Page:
Nikki Sudden, one of the last survivors of the pioneering do-it-yourself music mentality of 1976 who is still performing regularly today, isn't mentioned anywhere. Perhaps this is an oversight by the condescending, often pompous know-it-all snobs at Spin, maybe because Sudden never garnered the same recognition and accolades of his less talented peers, or possibly it's because he never considered himself or his influential bands, the Swell Maps and Jacobites, punk in any terms.
In any case, cult favorite Sudden (born Nicholas Godfrey) and his hotshot touring band the Last Bandits will appear in Tucson for the first time and play a rare live performance at Club Congress on Tuesday night. Consider it a special treat for all musical renegades who were there from the onset and who never stopped believing in punk's nihilistic fervor to destroy the world through random acts of chaos, three simple power chords and plenty of snarling, in-your-face attitude.
Only a handful of unrelenting first-wave punk-era artists like Sudden survive today, having never stopped believing in its indomitable spirit or grown tired of the grueling club tour circuit after nearly three decades. "It's better than working," a weary though cheerful Sudden said via cell phone from a much-needed sound check at a boisterous Bloomington, Ind., punk dive two weeks ago. "It's the only answer I can give, really. I can't think of anything else I could do, let alone want to do. And when you do a good gig, you get so much buzz from that, it's like nothing else in this world."
Sudden and his touring band had just driven over 2,000 miles in three days crammed together in a malodorous Jeep Cherokee; that speaks volumes about his love of and dedication to performing despite the commercial success that has escaped him all these years.
"We got our first sound check of the tour tonight, which is a real treat," he yelled above the indiscriminate club noise, quite pleased at this infinitesimal pre-gig preparation. "Because in Europe we usually get an hour or an hour and a half to sound check, and warm up a bit. Lately, we've just been jumping on stage, plugging in our guitars and playing with amps we've never used before. It's quite exciting, really."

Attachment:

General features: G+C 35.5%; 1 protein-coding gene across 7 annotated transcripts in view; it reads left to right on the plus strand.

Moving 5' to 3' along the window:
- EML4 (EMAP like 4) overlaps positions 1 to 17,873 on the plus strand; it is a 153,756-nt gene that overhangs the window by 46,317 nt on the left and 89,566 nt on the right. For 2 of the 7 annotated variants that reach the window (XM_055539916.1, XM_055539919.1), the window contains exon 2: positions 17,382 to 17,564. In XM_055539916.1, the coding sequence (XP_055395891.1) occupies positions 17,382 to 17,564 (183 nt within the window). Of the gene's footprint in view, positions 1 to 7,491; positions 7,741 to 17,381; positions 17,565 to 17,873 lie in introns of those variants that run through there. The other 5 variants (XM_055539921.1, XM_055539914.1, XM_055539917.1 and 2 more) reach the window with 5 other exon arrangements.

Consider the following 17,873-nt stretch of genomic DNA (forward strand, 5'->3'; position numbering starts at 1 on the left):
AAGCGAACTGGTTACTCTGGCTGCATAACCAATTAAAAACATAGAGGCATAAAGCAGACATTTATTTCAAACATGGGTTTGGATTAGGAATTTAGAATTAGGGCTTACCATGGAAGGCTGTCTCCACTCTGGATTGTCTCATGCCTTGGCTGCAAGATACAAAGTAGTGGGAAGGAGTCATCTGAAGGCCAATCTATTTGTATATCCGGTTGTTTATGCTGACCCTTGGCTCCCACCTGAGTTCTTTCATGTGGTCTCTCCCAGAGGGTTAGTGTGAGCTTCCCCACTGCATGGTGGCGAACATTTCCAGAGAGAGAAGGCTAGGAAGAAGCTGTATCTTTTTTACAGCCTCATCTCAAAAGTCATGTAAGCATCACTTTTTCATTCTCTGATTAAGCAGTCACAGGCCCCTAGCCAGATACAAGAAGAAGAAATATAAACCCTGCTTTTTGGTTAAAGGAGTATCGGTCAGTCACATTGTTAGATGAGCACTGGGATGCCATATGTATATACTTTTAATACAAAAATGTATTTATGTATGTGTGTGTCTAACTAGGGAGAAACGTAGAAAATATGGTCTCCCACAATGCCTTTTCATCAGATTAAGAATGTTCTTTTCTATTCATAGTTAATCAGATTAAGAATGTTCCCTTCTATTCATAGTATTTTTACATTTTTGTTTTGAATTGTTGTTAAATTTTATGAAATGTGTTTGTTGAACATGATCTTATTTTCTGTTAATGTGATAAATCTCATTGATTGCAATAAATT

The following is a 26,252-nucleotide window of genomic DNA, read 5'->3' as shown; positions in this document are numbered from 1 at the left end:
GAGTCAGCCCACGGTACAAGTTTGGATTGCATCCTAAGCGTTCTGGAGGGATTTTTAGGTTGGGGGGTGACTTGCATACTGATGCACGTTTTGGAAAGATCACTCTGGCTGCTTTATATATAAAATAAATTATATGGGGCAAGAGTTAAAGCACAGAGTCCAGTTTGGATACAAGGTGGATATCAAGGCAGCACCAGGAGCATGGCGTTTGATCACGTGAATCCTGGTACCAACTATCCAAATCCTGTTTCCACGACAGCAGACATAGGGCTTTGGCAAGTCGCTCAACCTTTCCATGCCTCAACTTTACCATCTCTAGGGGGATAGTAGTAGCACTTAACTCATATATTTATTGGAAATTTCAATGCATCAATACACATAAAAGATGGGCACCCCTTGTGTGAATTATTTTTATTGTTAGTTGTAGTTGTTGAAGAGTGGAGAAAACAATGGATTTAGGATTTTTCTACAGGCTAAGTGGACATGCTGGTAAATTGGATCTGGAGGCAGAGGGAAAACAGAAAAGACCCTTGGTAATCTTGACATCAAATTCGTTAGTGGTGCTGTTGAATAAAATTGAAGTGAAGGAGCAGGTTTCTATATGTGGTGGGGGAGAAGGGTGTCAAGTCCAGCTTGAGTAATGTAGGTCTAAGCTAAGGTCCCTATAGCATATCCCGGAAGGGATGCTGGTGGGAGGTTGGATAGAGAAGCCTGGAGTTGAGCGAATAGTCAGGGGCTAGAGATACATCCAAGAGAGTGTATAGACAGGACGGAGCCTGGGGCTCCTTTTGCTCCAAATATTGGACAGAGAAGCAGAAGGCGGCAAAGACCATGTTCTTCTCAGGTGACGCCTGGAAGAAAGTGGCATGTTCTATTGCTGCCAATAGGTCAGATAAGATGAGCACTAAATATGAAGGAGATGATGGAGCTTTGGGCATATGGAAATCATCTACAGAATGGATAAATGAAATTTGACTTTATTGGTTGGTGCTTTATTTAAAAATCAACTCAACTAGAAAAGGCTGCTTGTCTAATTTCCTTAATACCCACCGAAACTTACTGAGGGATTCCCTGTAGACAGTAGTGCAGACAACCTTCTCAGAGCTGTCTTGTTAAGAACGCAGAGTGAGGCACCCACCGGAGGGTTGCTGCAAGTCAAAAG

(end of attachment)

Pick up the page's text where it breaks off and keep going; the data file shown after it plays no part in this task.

Sudden formed the intellectual, daring and resourceful Swell Maps in 1972 with his brother Epic Soundtracks (who died in 1997, an alleged suicide). The legendary British art-punk band released its first noisy and experimental single in 1977, its debut album, A Trip To Marineville, in 1979, and disintegrated by 1980. The group's four singles and two proper studio albums reached No. 1 on the UK independent charts, and its unique experimental dynamism, a cross between T-Rex, the Rolling Stones, New York Dolls, Can and the Velvet Underground, paved the way for Sonic Youth, Pavement, the Lemonheads, Pussy Galore and Big Black.
"We keep on talking about doing a Swell Maps reunion tour if there's enough money in it," Sudden laughed. "I wouldn't want to do it unless I actually got something out of it, because it's a backward step for me."
After disbanding the Swell Maps, singer-guitarist Sudden released two solo albums, Waiting on Egypt and The Bible Belt (currently unavailable, but expected to be reissued later this year on the wholly independent, Bloomington-based Secretly Canadian label). Sudden then formed the Jacobites with Dave Kusworth (guitar and vocals) and Soundtracks (drums/keyboards) circa 1983.
"All my 1980s albums are being reissued," he said proudly. "We just finished most of the artwork and I've remastered about eight or nine albums since last November." Currently, Sudden is touring in support of The Last Bandit, a two-CD set released by the Bomp! Records-related Alive/Total Energy imprint, being touted as a "best of" collection featuring his handpicked favorites, rare, unreleased singles and a bonus disc of previously unreleased solo acoustic songs.